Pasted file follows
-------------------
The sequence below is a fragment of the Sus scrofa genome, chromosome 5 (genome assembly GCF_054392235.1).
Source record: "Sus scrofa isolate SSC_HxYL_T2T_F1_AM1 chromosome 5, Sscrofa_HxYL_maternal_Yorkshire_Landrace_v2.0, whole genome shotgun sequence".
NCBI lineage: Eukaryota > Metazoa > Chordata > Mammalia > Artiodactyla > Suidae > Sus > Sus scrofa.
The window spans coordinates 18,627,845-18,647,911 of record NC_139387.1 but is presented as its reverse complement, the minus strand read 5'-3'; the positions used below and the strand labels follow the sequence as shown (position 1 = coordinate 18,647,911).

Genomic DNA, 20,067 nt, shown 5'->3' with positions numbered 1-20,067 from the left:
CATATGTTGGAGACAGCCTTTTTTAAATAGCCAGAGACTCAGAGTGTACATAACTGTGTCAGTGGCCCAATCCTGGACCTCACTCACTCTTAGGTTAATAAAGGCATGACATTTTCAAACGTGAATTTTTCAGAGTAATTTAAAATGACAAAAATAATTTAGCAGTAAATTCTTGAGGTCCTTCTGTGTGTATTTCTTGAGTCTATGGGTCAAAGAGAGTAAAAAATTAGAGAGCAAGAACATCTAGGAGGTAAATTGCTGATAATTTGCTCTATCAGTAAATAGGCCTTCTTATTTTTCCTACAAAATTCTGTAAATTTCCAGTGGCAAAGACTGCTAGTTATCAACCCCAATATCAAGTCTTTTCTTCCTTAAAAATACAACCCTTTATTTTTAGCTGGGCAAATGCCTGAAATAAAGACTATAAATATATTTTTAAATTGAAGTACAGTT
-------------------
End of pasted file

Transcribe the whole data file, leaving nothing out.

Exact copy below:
The sequence below is a fragment of the Sus scrofa genome, chromosome 5 (genome assembly GCF_054392235.1).
Source record: "Sus scrofa isolate SSC_HxYL_T2T_F1_AM1 chromosome 5, Sscrofa_HxYL_maternal_Yorkshire_Landrace_v2.0, whole genome shotgun sequence".
NCBI lineage: Eukaryota > Metazoa > Chordata > Mammalia > Artiodactyla > Suidae > Sus > Sus scrofa.
The window spans coordinates 18,627,845-18,647,911 of record NC_139387.1 but is presented as its reverse complement, the minus strand read 5'-3'; the positions used below and the strand labels follow the sequence as shown (position 1 = coordinate 18,647,911).

Genomic DNA, 20,067 nt, shown 5'->3' with positions numbered 1-20,067 from the left:
CATATGTTGGAGACAGCCTTTTTTAAATAGCCAGAGACTCAGAGTGTACATAACTGTGTCAGTGGCCCAATCCTGGACCTCACTCACTCTTAGGTTAATAAAGGCATGACATTTTCAAACGTGAATTTTTCAGAGTAATTTAAAATGACAAAAATAATTTAGCAGTAAATTCTTGAGGTCCTTCTGTGTGTATTTCTTGAGTCTATGGGTCAAAGAGAGTAAAAAATTAGAGAGCAAGAACATCTAGGAGGTAAATTGCTGATAATTTGCTCTATCAGTAAATAGGCCTTCTTATTTTTCCTACAAAATTCTGTAAATTTCCAGTGGCAAAGACTGCTAGTTATCAACCCCAATATCAAGTCTTTTCTTCCTTAAAAATACAACCCTTTATTTTTAGCTGGGCAAATGCCTGAAATAAAGACTATAAATATATTTTTAAATTGAAGTACAGTT